— Memoirs of the Court of St. Cloud, Complete - Being Secret Letters from a Gentleman at Paris to a Nobleman in London • Lewis Goldsmith

... dissolved the Ecclesiastical Commission. He replaced the magistrates he had driven from office. He restored their franchises to the towns. The Chancellor carried back the Charter of London in state into the City. The Bishop of Winchester was sent to replace the expelled Fellows of Magdalen. Catholic chapels and Jesuit schools were ...
— History of the English People, Volume VII (of 8) - The Revolution, 1683-1760; Modern England, 1760-1767 • John Richard Green

... been pretty sick. He is going away to try to pick up his health by a sea voyage and rest. I earnestly hope he succeeds, not only because of my great personal fondness for him, but because from the standpoint of the nation it would be very difficult to replace him. Every Sunday on my way home from church I have been accustomed to stop in and see him. The conversation with him was always delightful, and during these Sunday morning talks we often decided important questions ...
— Letters to His Children • Theodore Roosevelt

... mass Snegiryov became somewhat calmer, though at times he had outbursts of the same unconscious and, as it were, incoherent anxiety. At one moment he went up to the coffin to set straight the cover or the wreath, when a candle fell out of the candlestick he rushed to replace it and was a fearful time fumbling over it, then he subsided and stood quietly by the coffin with a look of blank uneasiness and perplexity. After the Epistle he suddenly whispered to Alyosha, who was standing beside him, that the Epistle had not been read properly but did not explain ...
— The Brothers Karamazov • Fyodor Dostoyevsky

... them, for the reasons assigned. Hence, he who attacks the Turk must bear in mind that he will find him united, and he will have to rely more on his own strength than on the revolt of others; but, if once the Turk has been conquered, and routed in the field in such a way that he cannot replace his armies, there is nothing to fear but the family of this prince, and, this being exterminated, there remains no one to fear, the others having no credit with the people; and as the conqueror did not rely on them ...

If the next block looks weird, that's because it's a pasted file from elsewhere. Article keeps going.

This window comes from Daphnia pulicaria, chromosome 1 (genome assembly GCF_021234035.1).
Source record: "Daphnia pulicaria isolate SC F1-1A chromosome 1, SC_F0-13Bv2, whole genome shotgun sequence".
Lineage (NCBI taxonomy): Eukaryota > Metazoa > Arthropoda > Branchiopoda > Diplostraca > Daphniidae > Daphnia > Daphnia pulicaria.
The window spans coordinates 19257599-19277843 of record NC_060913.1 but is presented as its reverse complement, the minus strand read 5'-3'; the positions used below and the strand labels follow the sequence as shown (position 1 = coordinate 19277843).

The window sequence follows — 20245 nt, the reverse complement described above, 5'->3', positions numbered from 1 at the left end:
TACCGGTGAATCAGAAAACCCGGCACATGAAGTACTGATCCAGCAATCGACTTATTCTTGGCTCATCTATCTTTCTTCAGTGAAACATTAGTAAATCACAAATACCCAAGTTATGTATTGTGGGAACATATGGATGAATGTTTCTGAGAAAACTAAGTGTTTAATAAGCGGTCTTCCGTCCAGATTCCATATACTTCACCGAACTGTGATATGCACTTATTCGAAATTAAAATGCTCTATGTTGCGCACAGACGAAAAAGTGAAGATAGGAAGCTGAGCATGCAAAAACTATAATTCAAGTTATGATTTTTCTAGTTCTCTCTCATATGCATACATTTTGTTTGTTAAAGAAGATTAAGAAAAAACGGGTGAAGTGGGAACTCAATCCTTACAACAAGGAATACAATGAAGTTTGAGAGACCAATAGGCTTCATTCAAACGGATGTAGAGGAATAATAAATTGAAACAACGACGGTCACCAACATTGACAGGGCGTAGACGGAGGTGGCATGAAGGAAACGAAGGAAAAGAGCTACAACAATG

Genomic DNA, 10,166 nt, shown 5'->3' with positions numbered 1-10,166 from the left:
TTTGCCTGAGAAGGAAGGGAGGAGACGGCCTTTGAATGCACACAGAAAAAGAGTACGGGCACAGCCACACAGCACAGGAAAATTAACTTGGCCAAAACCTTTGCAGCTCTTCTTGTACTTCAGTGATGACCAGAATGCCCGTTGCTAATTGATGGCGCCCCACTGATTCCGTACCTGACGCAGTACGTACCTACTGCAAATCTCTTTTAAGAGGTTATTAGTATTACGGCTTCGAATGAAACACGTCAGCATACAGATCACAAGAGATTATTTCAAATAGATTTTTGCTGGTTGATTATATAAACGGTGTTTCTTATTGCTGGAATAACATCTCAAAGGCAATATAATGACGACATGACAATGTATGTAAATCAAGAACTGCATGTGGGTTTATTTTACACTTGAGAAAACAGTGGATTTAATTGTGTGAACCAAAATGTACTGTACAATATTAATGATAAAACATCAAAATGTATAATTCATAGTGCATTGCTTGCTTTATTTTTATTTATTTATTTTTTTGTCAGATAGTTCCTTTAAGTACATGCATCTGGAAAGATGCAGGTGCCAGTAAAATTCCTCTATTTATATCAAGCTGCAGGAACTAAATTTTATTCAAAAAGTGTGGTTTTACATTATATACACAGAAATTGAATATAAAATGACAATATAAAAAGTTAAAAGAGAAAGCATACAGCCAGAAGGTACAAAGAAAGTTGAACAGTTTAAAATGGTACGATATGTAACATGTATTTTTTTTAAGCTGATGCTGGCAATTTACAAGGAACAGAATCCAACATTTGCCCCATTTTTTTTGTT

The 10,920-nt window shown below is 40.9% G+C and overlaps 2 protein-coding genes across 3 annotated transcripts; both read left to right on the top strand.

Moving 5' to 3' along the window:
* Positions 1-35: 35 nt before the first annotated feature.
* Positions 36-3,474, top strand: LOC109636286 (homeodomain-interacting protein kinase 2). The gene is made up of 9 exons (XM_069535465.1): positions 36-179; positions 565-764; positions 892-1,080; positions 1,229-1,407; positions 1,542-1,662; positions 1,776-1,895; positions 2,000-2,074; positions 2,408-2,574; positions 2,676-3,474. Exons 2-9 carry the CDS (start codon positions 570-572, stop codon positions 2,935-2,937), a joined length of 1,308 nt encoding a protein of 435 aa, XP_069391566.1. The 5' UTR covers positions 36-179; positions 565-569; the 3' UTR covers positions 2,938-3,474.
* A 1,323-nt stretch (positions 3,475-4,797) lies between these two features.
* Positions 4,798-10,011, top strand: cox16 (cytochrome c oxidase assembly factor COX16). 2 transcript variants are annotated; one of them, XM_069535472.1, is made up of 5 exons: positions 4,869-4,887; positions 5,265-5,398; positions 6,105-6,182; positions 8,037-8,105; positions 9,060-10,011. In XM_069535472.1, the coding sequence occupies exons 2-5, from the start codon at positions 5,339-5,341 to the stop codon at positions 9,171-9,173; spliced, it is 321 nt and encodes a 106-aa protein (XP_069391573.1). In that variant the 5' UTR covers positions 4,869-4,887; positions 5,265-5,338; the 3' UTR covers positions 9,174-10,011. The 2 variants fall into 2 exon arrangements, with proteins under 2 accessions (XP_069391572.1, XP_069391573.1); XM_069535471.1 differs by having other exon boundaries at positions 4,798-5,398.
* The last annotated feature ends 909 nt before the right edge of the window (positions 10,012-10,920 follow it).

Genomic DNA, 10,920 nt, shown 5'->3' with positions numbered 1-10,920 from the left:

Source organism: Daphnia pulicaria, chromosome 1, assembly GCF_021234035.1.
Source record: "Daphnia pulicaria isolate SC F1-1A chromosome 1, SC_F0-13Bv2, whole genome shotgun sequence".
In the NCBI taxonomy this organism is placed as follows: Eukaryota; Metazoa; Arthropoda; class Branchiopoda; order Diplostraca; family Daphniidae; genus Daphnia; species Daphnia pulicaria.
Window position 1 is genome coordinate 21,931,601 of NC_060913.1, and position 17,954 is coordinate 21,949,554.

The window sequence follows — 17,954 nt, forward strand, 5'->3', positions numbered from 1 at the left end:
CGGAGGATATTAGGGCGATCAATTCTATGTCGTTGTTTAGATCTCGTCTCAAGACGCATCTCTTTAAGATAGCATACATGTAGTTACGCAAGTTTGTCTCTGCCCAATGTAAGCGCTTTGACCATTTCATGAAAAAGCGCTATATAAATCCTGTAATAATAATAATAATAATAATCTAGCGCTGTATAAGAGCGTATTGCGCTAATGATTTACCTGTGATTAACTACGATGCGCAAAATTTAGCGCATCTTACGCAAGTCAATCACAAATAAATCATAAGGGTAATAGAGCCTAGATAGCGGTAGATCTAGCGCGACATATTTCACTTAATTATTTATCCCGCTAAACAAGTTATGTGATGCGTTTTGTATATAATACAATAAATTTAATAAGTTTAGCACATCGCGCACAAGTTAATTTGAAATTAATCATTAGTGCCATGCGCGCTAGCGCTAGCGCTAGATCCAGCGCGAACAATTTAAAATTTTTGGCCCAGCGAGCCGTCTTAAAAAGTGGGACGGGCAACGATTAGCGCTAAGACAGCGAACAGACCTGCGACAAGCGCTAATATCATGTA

— The Prince • Niccolo Machiavelli

... their command which ease the burden of child-bearing and child rearing immeasurably, it is also true that the wealthy mother, as well as the poverty-stricken mother, must give from her own system certain elements which it takes time to replace. Excessive childbearing is harder on the woman who lacks care than on the one who does not, but both alike must give their bodies time to recover from the strain of childbearing. If the women in fortunate circumstances gave ear to the demand of masculine "race-suicide"[A] ...
— Woman and the New Race • Margaret Sanger

... picked it up, and, holding it in his hand, turned toward the spot whence it had fallen. He cast a glance at the wall above the plans of the Freja, about to replace it, willing for the instant to defer the momentous words he felt must soon be spoken, willing to put off the ...
— A Man's Woman • Frank Norris

... the condemnation of the civil disobedience form of Satyagraha. The defiant spirit of the Delhi mob on the 30th March 1919 can hardly be used for condemning a great spiritual movement which is admittedly and manifestly intended to restrain the violent tendencies of mobs and to replace criminal lawlessness by civil disobedience of authority, when it has forfeited all title to respect. On the 30th March civil disobedience had not even been started. Almost every great popular demonstration has been hitherto attended all the world over by a certain amount of lawlessness. ...
— Freedom's Battle - Being a Comprehensive Collection of Writings and Speeches on the Present Situation • Mahatma Gandhi

... remaining faithful to Camille. Madame Raquin began to weep. Pleading against her heart, she gave her niece to understand that despair should not be eternal; and, finally, in response to an exclamation of the young woman saying she would never replace Camille, Madame Raquin abruptly pronounced the name of Laurent. Then she enlarged with a flood of words on the propriety and advantages of such an union. She poured out her mind, repeating aloud all she had ...
— Therese Raquin • Emile Zola

... may justify them.[17] In conclusion, it may be said that this whole Treatise on the New Testament is a beautiful illustration of the constructive power of Luther's work. In the work of tearing down he proceeds with the greatest care, ever mindful of his duty to replace the old with something new which can ...
— Works of Martin Luther - With Introductions and Notes (Volume I) • Martin Luther

... February, when the spring-floods came sweeping enormous masses of drift upon it, and by the 10th of March the cables had snapped, leaving about a third of the river open. Colonel Higgins was then directed to restore it. He found it had broken from both sides, and attempted to replace it by sections, but the current, then running four knots an hour, made it impossible to hold so heavy a structure in a depth of one hundred and thirty feet and in a bottom of shifting sand, which gave no sufficient holding ground for the anchors. Seven or eight heavily built schooners, ...
— The Gulf and Inland Waters - The Navy in the Civil War. Volume 3. • A. T. Mahan

... so widely diffused that any monopoly of it is now impossible. Each farmer competes with every other farmer, and the extension of transportation facilities has so broadened the field of competition that in no industry is the day when the few competing units shall replace the many, and monopoly shall ensue, farther off than in this. In Great Britain and Ireland opposite conditions prevail. A limited amount of land is held by a few owners, and its rental is fixed without competition; consequently the land question has been almost, if not quite, ...